“I’ve written about this, I wrote an article a couple of years ago, the way we are approaching this is inadequate, in my regard. We are getting slow answers. In valproate we knew that it caused spina bifida early 1980’s. Then it took twenty something years to for us to get to the point that it causes more malformations and it causes more than any other drug. That’s twenty something years of kids being exposed, about twenty-five years. So, that is pretty depressing. And the same thing, there was an inkling about maybe cognitive stuff and the differential of looking at them really took decades. We should be faster at that. We have new drugs coming up. If a woman, my patient, goes through the few drugs we know something about on the pregnancy outcomes, then I have to pick drugs where we have inadequate data. Most of the drugs we have inadequate data.
I feel strongly that there should be a reporting requirement for malformations in babies. Then we figure out what drugs the mother is taking at time of conception. (They aren’t required to report malformations?) No, it’s not required at all! They have some things they do voluntarily, but we are nowhere near getting the population data that will really give you numbers to the point where you will figure this out. It takes numbers to look at malformations to see if they are related to the drug. We don’t do that in the United States. There’s only a few countries that actually do it. That is Scandinavia and most of the advance has been by voluntary registry. So, they depend on people, the women, in the registries signing up and following up, that kind of thing, and it means that less women do that, and we are not getting the whole sample, so we miss things. We require reporting for all kind of diseases, like TB and such, which probably have less of an impact than malformations in the United States right now. We should have better information on that. Also, I think you can see in our study, which is probably the most successful in the world looking at cognitive outcomes in these kids, how tenuous our funding is to do this.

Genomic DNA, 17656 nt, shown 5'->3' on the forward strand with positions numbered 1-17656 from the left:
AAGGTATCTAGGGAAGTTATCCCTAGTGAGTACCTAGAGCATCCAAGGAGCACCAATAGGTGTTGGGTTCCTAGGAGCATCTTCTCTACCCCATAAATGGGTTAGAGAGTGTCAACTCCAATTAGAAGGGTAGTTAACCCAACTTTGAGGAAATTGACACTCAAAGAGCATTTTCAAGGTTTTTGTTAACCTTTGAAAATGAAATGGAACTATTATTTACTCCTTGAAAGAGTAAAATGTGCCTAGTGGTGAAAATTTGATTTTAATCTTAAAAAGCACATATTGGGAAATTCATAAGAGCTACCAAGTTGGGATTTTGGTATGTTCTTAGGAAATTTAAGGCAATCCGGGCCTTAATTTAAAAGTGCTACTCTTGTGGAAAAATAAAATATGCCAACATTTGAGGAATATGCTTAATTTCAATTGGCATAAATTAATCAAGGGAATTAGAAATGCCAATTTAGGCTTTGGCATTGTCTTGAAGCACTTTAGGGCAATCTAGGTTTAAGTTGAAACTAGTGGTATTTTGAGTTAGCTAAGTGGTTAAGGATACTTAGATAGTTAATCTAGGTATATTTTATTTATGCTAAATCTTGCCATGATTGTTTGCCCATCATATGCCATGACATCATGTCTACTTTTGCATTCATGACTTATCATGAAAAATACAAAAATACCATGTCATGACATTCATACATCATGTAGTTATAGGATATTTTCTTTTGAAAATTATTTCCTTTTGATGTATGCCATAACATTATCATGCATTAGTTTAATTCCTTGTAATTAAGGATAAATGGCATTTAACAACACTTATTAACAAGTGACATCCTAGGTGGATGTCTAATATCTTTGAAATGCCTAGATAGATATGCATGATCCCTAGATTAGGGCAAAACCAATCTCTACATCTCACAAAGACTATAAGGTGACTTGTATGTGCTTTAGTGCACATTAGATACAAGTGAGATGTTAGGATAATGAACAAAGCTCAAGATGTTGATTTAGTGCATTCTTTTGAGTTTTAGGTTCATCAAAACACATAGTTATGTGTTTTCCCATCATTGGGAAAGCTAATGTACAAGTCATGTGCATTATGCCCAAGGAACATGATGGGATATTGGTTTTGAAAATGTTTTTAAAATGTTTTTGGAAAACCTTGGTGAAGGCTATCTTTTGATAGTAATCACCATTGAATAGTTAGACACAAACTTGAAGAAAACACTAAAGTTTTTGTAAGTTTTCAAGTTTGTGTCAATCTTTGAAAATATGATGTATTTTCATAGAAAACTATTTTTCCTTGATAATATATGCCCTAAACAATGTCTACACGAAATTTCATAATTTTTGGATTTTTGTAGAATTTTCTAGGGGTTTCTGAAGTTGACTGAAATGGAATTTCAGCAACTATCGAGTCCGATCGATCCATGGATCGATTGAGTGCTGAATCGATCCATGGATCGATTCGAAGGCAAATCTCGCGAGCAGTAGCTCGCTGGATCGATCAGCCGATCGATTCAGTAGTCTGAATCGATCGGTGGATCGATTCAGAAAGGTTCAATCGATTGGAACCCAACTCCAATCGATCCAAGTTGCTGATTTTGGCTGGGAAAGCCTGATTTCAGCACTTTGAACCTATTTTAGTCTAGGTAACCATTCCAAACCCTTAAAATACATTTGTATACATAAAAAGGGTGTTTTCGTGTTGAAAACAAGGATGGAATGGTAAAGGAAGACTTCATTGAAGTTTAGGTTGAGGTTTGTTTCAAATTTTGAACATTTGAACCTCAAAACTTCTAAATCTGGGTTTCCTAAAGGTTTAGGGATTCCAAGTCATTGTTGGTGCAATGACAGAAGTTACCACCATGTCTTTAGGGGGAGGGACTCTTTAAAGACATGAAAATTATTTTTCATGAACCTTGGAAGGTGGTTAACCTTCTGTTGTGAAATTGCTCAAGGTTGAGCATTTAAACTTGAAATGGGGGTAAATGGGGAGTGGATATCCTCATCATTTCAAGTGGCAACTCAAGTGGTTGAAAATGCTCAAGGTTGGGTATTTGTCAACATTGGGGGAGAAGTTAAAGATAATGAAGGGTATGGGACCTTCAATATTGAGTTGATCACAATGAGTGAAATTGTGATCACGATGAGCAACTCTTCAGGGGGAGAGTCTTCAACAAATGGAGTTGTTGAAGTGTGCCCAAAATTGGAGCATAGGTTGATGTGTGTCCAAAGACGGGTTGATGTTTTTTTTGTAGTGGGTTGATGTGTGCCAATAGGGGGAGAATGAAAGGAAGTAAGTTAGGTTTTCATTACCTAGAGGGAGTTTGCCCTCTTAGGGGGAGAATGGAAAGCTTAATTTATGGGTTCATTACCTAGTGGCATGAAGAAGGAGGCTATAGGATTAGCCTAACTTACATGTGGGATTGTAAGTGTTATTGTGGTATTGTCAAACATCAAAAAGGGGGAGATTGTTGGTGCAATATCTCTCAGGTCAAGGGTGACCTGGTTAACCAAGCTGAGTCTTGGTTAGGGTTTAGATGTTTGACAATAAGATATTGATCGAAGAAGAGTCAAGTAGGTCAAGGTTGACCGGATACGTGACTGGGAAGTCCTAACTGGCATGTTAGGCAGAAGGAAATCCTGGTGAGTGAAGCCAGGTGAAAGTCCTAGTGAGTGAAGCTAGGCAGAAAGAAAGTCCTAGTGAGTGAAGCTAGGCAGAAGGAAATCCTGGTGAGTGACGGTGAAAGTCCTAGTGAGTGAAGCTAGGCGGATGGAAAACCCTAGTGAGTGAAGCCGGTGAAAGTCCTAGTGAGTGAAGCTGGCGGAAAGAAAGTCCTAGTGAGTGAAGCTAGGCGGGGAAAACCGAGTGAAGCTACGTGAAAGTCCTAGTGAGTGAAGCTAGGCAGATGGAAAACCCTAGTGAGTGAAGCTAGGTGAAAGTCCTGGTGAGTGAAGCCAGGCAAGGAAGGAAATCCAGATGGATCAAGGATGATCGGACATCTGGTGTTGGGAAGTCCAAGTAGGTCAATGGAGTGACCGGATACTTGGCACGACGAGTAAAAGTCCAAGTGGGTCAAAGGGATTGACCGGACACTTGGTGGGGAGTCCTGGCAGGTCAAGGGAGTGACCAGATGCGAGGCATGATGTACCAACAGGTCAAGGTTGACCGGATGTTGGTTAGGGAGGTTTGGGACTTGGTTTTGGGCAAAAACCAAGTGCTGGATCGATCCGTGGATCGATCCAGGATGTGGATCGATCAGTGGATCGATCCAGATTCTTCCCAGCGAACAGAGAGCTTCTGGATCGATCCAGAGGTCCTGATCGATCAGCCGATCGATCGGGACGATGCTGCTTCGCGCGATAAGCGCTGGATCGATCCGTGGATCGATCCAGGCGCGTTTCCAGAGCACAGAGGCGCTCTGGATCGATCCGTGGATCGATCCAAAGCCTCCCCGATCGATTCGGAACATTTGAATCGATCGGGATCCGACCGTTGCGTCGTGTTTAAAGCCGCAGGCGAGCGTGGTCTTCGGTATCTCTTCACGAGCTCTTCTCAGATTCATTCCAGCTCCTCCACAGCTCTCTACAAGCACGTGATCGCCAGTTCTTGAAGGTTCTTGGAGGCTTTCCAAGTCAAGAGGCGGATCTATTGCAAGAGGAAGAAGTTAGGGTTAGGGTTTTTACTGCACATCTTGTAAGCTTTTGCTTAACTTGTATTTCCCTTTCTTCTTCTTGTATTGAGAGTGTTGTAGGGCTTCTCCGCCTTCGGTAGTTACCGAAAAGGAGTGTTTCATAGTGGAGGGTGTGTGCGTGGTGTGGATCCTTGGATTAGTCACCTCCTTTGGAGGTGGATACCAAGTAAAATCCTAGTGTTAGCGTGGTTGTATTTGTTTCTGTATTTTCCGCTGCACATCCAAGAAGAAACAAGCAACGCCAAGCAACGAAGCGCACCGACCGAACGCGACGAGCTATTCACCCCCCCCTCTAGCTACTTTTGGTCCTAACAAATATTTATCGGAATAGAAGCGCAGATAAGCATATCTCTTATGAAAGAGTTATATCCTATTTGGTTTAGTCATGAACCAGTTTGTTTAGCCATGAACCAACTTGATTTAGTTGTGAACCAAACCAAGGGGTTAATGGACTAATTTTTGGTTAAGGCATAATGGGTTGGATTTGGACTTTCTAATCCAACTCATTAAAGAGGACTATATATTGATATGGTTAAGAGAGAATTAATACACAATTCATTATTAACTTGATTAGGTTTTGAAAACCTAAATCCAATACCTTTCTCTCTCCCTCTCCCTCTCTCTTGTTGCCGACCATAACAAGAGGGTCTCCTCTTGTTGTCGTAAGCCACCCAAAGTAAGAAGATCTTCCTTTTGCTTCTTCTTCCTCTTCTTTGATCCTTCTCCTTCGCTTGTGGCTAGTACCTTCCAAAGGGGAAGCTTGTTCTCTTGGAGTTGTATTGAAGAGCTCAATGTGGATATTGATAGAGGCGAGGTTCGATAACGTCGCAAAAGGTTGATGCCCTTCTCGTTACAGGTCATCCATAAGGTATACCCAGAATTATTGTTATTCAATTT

There are good animal models for some of the effects of the drugs and only a small handful of the drugs have been tested in those animal models. I see people put in grants for basic science and it doesn’t get funded in the NH system. It should be part of the regular regulatory requirements of the testing in looking at these things so that we understand it, so we don’t have to go generations down the road to find out ‘oh my God’ this drug really messes up the babies. Nobody wants that.
When I met women that had a problem with their child with valproate exposure, the interesting kind of thing I find out is that they feel guilty. I ask them, why do you feel guilty? How were you supposed to know? You Know? How are you supposed to know? But it is a common response that they feel guilty, very common. So, you can look back a couple of years ago I wrote it in Neurology about this with specific recommendations about how things can be made better, in my opinion, (than) where we stand right now.”
Simone: 3A. Are you concerned about women with epilepsy having children, now that we know the drugs can cause cognitive damage before birth? What about surrogate mothers?
“I have rarely made that recommendation and I have never had a woman who I was following have a surrogate mother. I might make the recommendation of surrogate pregnancy if they were on multiple drugs and especially if we know some of the drugs are bad in terms of outcomes. Then I would be really worried about the outcome. Of course, it’s not the exposure the woman had any time before the pregnancy, so the egg is not affected. It is when the fetus starts growing. However, I think the majority of women who have epilepsy can have their own children. There needs to be pre-pregnancy planning to reduce the risk as much as possible. Remember, historically, we had several states, I think nine states that had sterilization laws in the 1950’s for women with epilepsy. The last law forbidding marriage in people with epilepsy ended in the 1970’s in England and in the 1980 in the last state in the United States. So, I am cautious not to tell these women they can’t, because some of them really want to have their children. When I was very young as a medical student, I met a woman, they did a hysterectomy on her because she had epilepsy. She was the best aunt ever because she loved children she would go and do everything with her sister’s children. She always wanted to have children herself. So, that’s horrible when the majority of kids are being born normal. The vast majority of the kids are born normal to women with epilepsy. So, they should be able to, in most cases, without problem. Now our new studies show there is not an increased risk for OB or neonatal problems.”